7. If it has a short, easily recognizable ingredients list.
The healthiest types of bread will usually be made with relatively few, recognizable ingredients. Many less nutritious breads, especially those with a concerningly long shelf life, can be full of additives and preservatives. Many of these will be easy to spot—if you struggle to pronounce it, it’s a likely culprit. (While these ingredients found in supermarket breads are technically considered safe for consumption by the FDA, the vast majority of them have not been around for long, so we don’t have the research necessary to understand their long-term impacts in the body.)
8. If it has low to no added sugar.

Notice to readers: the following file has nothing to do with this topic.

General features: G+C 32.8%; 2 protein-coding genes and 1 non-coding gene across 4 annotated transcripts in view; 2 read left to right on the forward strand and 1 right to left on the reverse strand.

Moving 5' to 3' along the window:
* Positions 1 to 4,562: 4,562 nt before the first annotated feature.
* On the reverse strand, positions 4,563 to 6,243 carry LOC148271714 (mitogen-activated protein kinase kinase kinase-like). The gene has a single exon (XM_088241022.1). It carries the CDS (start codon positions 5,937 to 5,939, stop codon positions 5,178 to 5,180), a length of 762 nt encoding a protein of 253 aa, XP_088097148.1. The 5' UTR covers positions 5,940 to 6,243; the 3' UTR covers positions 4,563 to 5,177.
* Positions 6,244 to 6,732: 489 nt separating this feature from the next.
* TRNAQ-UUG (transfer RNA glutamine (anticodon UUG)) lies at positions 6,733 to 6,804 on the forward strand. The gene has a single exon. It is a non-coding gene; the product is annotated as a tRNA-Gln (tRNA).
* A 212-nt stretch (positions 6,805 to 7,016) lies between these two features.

Another common additive that many of us do recognize is added sugar—something to be wary of as a shopper in all food categories. Many bread producers employ the use of added sugar in the form of cane sugar, honey, molasses, and syrups, not to only add flavor, but to feed active dry yeast more quickly and speed up the leavening process.
Ideally, the healthiest breads will contain five grams of sugar or fewer per slice—aim for that when possible.
Sugar intake can really add up throughout the day, and excessive sugar consumption, regardless of its source, ultimately contributes to inflammation in the body. When unmanaged this inflammation can contribute to both acute and chronic illnesses.
9. If it contains nuts and seeds.